Project Summary

Evaluation of and Factors that Influence the Site and Extent of Salmonella in Extra‐Intestinal Tissue of Cattle

Principle Investigator(s):
G. H. Loneragen1, T. S. Edrington2, M. Bugarel1, H. C. den Bakker1 and K. K. Nightingale1
1Department of Animal and Food Sciences, Texas Tech University
2USDA, ARS, Food and Feed Safety Research Unit
Completion Date:
June 2015



Salmonella continues to pose challenges for human and animal health. Researchers have reported it is not uncommon to recover Salmonella from peripheral lymph nodes (PLN) of feedlot cattle at slaughter. This observation is particularly so during certain times of the year and within more southern climates. It has been speculated that much of the Salmonella recovered from the PLN arrives there via regional afferent lymph vessels following transdermal infections. If so, the ecology and transmission dynamics of Salmonella among cattle populations is far more complex than previously believed.   

Tremendously high concentrations of Salmonella have been observed in some PLN. At present, it is uncertain if Salmonella simply accumulates in PLN or it replicates within PLN. Moreover, a new serovar of Salmonella, Salmonella Lubbock, has recently been discovered. This offers the opportunity to explore common attributes that facilitate persistence within cattle and environmental niches. If so, it may point to opportunities for control. Lastly, researchers have observed increased diversity in the genes that encode resistance to the critically important drugs known as 3rd‐generation cephalosporins (3GC).   

The objectives of this study were to evaluate the role of stress hormones in the extent of Salmonella replication within extra‐intestinal tissues of cattle (in particular, PLN), to perform whole‐genome sequencing (WGS) on Salmonella isolates recovered from cattle samples (feces, hides and PLN) to explore common attributes that could confer a fitness advantage, and to perform WGS on a selection of non‐type‐specific E. coli isolates recovered from cattle feces that display a phenotype consistent with extended‐spectrum beta‐lactamase (ESBL) producing E. coli which are resistant to many cephalosporins.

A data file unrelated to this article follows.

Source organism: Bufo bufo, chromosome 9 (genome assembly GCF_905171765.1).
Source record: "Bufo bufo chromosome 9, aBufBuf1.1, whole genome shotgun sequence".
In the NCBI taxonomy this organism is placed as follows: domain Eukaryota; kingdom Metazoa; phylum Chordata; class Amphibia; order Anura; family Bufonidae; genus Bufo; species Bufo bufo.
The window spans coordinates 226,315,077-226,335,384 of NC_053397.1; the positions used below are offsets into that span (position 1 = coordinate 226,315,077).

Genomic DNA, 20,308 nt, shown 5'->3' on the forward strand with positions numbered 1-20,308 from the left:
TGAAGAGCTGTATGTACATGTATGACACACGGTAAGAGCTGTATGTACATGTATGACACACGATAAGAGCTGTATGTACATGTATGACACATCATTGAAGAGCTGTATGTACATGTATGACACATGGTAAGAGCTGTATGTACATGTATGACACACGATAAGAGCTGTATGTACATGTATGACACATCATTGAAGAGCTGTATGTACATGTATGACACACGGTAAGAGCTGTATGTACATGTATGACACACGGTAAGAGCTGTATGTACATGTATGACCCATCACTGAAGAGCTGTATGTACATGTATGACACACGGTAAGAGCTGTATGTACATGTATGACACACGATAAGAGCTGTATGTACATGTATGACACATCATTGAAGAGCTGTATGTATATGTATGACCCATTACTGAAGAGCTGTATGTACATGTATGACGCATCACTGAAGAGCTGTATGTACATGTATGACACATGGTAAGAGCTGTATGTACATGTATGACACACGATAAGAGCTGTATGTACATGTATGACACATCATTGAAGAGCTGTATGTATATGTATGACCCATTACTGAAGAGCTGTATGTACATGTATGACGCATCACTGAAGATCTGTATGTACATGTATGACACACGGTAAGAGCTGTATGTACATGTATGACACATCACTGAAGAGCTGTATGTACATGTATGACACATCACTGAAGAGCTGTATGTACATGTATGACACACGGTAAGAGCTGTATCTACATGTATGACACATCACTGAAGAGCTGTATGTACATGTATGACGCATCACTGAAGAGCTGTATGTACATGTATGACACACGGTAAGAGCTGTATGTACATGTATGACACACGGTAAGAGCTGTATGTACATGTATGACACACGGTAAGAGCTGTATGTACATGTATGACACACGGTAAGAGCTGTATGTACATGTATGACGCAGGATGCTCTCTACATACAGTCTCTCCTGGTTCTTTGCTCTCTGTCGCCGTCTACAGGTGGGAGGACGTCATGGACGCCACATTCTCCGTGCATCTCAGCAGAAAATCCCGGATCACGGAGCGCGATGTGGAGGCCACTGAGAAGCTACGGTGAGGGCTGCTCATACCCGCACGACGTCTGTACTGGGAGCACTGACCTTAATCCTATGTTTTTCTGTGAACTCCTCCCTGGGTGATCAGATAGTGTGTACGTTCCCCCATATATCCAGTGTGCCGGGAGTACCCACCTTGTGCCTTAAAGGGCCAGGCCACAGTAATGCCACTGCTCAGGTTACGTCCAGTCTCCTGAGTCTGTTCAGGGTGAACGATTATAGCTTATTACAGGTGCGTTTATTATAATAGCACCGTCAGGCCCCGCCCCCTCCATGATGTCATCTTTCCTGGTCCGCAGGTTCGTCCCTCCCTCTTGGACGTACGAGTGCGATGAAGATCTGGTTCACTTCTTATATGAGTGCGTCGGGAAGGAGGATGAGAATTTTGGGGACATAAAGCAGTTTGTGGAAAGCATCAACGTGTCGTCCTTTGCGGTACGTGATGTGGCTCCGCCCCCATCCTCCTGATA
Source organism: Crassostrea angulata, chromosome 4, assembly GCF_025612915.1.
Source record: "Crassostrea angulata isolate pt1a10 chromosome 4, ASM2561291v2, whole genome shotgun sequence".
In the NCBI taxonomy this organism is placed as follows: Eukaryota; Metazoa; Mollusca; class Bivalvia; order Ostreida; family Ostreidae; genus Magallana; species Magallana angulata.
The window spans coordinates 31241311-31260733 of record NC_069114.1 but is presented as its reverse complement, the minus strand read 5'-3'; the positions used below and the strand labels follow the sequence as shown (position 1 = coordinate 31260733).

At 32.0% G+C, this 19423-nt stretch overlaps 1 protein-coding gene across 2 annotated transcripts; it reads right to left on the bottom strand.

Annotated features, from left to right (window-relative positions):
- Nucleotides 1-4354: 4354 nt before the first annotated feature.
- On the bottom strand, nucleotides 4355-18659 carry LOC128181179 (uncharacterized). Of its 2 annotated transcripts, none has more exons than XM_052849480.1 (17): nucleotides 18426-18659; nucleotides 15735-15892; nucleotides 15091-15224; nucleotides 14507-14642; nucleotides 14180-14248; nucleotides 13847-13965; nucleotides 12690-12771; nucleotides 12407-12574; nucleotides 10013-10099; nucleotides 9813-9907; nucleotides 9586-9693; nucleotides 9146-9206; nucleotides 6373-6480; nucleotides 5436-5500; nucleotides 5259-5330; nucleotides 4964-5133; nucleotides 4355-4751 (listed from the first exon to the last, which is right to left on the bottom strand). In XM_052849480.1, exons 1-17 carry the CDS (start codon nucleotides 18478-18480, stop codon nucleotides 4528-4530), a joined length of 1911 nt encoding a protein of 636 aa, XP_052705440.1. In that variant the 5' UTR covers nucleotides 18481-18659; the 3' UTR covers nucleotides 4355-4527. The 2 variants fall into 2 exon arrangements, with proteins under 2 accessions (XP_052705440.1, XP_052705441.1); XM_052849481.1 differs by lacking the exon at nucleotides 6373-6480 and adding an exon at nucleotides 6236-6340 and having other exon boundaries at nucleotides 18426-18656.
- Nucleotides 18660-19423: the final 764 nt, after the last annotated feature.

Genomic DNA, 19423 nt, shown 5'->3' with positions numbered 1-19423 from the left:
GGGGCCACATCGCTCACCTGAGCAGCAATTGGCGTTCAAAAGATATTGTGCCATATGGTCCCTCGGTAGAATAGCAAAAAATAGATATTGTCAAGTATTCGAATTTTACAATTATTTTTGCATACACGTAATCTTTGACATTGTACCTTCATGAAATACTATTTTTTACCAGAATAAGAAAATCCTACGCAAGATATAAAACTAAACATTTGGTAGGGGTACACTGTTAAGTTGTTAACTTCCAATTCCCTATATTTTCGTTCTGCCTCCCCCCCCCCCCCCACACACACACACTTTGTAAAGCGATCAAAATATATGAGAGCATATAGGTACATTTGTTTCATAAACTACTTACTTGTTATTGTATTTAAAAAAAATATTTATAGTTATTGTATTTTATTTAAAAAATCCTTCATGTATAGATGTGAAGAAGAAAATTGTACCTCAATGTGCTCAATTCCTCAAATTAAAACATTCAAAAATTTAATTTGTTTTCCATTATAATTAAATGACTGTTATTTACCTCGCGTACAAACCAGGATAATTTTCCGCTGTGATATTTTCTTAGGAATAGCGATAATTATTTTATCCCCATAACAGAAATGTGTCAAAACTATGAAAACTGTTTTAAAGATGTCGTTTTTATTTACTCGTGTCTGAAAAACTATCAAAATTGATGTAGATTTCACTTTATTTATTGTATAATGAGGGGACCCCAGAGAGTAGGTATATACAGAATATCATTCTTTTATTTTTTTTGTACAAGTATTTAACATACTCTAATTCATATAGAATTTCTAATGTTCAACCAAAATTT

Fifteen Holstein steers were randomly assigned to one of three treatments that were: control, norepinephrine  (45 µg/kg body weight i.m./d), or a synthetic catecholamine (200 mg Ractopamine/head/day). Steers were challenged on days 0, 2 and 4, with Salmonella Montevideo on the right side of the animal (8.4 x 108/ml) and Salmonella Newport on the left side of the animal(7.6 x 108/ml) intra‐dermally. Steers were challenged using the ComforTen® Multiple Skin Test Device and challenge strains were applied medially and laterally above the knee and hock, as well as on both sides of the back, just below the shoulders and on each side of the abdomen. Steers were euthanized on day 7 and culture and isolation was performed on sub‐iliac, popliteal, and pre‐scapular lymph nodes. In addition, 104 and 96 Salmonella and E. coli isolates, respectively were subjected to whole‐ genome sequencing.


Salmonella in PLN continues to be a challenge to the beef production industry. In the study described herein, a detectable difference was not seen among treatments in terms of concentration of Salmonella in the PLN. While it was not statistically significant, the concentration within animals treated with norepinephrine was always slightly above that observed in the control calves. If this difference was indeed biologically associated with treatment, then this study was underpowered to detect such a difference. Others have observed an association of epinephrine and bacterial replication, and an association of catecholamines with Salmonella growth rate in minimal media. Additional work is warranted to refine the model to determine if stress hormones are associated with bacterial replication and concentration in PLN.   

In terms of WGS of Salmonella, researchers have generated a large sequence database to interrogate for characteristics that may be shared among serovars that offer a fitness advantage. This represents a form of convergence evolution in that an ecological niche creates an opportunity for emergence and persistence of isolates with a shared set of characteristics. If such characteristics can be identified, they will provide new insights into the complex ecology of Salmonella in cattle populations. Of importance, this information will also provide insights into likely areas of effective control.   


Researchers identified 8 genes that have previously been associated with ESBL production. Moreover, these genes likely conferred the ESBL phenotype observed in the isolates in this study. The genes were not evenly distributed and some were only observed very rarely. These isolates were recovered from fecal samples on operations where 3GC use is relatively common and likely contributed to the broad diversity of ESBL genes. However, these data ought to in‐ form development methods for surveillance on operations in which ESBL harborage is expected to be rare (e.g., feed‐lots).

Table 1. Genes identified that have been previously associated with ESBL production.

ESLB Family


Number Observed (of 96)






































blactx-M-1, blaTEM-168



blactx-M-32, blaTEM-168



blactx-M-1, blactx-M-27


Figure 1. Concentration of Salmonella in peripheral lymph nodes recovered from cattle.